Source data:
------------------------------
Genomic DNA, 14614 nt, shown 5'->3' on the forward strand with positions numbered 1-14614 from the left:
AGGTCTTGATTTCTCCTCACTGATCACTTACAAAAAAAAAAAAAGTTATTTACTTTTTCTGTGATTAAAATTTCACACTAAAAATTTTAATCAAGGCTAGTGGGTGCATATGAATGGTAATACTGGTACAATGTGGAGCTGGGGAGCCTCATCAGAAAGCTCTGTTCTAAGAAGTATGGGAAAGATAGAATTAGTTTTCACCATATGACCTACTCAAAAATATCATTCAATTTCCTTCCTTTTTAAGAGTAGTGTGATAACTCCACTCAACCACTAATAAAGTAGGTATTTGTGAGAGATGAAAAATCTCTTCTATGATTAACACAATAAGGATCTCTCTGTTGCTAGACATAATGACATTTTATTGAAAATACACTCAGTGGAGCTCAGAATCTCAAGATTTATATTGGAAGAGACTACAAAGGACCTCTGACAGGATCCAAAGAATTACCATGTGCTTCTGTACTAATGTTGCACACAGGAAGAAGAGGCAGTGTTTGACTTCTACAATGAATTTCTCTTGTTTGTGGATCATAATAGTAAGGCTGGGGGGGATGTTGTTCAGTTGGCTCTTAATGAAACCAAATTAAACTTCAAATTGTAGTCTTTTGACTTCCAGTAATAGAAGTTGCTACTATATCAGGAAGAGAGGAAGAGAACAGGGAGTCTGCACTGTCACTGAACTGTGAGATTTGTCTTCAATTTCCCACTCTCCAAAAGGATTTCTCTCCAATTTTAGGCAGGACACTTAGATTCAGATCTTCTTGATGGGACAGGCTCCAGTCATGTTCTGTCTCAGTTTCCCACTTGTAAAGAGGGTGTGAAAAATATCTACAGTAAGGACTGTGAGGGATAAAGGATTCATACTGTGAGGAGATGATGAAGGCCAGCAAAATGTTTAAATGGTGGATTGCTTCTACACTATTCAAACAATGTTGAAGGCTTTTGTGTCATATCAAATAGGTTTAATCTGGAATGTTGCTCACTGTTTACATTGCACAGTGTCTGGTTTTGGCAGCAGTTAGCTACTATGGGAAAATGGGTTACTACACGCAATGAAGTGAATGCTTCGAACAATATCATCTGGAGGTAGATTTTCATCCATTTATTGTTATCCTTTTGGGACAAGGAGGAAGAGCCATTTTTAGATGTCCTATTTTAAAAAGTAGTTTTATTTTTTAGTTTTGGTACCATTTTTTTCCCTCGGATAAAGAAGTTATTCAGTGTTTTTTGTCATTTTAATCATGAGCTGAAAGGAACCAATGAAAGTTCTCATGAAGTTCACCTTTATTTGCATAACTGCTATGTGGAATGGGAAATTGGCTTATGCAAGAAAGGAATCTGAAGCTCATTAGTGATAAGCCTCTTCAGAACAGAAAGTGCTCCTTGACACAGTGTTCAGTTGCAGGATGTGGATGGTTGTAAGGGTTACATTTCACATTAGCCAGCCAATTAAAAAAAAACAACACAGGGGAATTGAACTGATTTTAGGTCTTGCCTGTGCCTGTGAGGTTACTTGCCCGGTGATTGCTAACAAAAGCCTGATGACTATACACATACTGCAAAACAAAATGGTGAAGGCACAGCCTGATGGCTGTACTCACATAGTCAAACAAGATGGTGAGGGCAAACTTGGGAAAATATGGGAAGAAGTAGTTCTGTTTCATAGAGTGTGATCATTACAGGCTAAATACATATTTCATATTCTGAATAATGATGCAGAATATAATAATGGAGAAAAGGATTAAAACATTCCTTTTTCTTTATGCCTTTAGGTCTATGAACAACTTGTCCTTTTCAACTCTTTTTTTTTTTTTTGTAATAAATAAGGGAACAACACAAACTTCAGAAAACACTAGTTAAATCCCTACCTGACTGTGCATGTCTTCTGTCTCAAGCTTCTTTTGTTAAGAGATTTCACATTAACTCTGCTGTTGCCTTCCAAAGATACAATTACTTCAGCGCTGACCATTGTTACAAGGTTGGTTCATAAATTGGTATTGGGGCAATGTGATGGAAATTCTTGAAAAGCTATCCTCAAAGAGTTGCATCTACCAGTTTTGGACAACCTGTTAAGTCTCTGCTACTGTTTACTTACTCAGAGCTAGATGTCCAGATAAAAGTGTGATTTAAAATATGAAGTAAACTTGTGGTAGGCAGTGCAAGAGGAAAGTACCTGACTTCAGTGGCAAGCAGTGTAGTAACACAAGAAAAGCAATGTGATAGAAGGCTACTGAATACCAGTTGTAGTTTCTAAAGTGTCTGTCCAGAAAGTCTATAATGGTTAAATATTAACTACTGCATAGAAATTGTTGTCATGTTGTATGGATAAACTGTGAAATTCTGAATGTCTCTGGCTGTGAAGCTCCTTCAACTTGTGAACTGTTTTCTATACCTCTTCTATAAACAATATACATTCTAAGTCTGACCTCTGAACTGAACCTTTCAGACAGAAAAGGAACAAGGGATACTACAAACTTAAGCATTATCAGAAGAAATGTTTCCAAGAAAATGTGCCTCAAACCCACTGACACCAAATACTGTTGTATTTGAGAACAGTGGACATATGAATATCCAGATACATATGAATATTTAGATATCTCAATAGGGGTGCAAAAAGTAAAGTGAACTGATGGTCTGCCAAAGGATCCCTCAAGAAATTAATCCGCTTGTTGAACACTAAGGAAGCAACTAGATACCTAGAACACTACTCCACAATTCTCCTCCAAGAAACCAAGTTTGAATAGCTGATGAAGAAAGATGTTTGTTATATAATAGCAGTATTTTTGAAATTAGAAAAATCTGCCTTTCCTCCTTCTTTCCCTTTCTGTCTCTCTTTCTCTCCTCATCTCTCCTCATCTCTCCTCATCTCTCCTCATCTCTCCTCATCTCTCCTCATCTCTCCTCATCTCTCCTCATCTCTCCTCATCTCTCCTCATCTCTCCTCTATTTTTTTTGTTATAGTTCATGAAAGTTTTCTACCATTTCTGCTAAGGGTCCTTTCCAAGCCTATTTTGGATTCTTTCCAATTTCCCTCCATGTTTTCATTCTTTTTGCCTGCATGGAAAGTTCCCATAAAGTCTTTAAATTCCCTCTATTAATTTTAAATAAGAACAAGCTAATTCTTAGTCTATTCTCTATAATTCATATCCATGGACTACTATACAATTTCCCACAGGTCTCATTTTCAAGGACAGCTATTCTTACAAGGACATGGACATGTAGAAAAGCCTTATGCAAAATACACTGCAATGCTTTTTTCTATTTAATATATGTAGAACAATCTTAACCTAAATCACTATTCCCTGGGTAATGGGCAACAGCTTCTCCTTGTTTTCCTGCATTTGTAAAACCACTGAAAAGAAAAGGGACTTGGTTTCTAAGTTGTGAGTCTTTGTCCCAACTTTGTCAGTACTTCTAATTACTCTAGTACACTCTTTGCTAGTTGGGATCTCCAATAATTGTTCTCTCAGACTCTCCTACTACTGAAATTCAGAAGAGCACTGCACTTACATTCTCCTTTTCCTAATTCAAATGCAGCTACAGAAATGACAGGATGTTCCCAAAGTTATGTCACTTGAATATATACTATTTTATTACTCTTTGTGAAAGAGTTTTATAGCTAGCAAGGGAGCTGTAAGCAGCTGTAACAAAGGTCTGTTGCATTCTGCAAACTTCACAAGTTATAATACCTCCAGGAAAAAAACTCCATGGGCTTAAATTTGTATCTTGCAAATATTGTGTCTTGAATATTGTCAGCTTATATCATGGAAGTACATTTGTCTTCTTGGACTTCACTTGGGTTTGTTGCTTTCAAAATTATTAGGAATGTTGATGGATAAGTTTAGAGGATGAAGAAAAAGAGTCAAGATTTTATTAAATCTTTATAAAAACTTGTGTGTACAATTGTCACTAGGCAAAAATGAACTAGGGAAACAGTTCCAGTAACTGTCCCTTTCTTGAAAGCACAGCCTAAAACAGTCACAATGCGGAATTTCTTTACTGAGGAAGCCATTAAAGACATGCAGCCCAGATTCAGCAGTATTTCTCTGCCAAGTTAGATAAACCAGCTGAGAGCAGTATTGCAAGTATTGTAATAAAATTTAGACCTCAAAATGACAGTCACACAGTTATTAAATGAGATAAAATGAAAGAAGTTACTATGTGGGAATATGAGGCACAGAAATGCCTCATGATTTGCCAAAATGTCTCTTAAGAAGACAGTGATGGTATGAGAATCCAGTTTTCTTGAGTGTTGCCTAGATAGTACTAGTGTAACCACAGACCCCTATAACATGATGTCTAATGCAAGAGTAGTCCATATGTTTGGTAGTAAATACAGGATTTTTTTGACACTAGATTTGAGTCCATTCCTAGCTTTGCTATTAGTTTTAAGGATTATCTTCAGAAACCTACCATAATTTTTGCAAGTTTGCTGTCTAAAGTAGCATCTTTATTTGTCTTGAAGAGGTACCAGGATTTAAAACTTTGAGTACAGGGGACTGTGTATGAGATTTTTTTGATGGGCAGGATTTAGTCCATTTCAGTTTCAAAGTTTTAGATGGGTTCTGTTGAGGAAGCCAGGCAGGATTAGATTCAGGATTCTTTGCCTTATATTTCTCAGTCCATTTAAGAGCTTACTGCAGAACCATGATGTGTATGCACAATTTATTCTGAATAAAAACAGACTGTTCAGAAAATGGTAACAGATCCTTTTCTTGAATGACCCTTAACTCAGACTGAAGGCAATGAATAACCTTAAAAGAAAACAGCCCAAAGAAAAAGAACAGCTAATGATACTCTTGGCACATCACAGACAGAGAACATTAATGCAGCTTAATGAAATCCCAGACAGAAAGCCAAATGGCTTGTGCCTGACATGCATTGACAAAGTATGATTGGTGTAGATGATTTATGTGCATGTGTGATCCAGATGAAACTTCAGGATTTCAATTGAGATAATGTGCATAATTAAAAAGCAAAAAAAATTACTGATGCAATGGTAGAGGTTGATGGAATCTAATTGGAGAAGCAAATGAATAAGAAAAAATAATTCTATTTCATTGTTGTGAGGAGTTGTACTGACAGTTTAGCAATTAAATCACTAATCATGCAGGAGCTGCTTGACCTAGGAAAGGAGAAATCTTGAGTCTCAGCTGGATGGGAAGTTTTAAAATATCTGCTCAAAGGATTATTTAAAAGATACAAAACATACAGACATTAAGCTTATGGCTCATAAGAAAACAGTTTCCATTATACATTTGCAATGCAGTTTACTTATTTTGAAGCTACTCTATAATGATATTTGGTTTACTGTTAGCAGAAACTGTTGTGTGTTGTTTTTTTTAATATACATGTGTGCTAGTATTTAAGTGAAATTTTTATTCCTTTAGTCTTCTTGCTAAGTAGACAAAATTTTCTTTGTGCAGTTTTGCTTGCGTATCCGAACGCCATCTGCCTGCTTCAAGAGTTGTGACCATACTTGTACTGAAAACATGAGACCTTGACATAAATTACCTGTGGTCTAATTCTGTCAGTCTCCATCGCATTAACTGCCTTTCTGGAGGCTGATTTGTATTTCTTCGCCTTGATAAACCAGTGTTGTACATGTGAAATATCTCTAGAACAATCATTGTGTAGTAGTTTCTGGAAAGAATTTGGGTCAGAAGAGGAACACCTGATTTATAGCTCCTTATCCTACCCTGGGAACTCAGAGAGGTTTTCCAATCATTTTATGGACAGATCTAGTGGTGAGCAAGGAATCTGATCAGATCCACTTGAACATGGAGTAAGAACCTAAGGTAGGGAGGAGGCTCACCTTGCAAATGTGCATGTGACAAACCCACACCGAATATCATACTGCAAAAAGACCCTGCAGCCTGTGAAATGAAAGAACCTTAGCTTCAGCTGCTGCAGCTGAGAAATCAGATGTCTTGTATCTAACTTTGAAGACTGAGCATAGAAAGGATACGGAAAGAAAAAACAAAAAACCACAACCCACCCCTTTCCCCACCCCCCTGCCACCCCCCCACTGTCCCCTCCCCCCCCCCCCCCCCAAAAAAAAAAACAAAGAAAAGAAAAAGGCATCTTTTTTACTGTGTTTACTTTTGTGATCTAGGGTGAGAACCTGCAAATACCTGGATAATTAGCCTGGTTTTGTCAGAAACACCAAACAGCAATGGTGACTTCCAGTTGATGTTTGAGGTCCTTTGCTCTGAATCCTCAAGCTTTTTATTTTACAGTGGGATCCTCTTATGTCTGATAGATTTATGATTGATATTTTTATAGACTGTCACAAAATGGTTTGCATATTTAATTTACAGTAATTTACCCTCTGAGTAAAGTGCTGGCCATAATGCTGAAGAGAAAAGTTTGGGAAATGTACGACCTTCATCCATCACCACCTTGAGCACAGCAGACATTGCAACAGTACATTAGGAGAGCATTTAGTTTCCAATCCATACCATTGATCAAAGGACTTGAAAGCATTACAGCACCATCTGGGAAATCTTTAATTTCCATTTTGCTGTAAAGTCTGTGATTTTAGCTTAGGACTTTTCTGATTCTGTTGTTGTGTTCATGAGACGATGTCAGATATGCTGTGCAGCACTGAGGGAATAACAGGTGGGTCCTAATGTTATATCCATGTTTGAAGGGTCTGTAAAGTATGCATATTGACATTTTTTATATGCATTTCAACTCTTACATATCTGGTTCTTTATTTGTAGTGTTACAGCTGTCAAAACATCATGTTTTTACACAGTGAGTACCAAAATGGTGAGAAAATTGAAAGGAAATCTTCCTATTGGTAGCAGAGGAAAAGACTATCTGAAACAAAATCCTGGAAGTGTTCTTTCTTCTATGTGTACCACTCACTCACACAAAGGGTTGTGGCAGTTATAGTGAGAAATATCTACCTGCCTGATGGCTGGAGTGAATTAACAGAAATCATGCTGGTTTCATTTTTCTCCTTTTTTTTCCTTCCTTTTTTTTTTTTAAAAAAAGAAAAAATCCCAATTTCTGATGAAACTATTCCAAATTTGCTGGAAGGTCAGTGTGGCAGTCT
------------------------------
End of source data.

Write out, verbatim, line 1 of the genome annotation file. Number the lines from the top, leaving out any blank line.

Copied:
Genomic DNA, 14614 nt, shown 5'->3' on the forward strand with positions numbered 1-14614 from the left: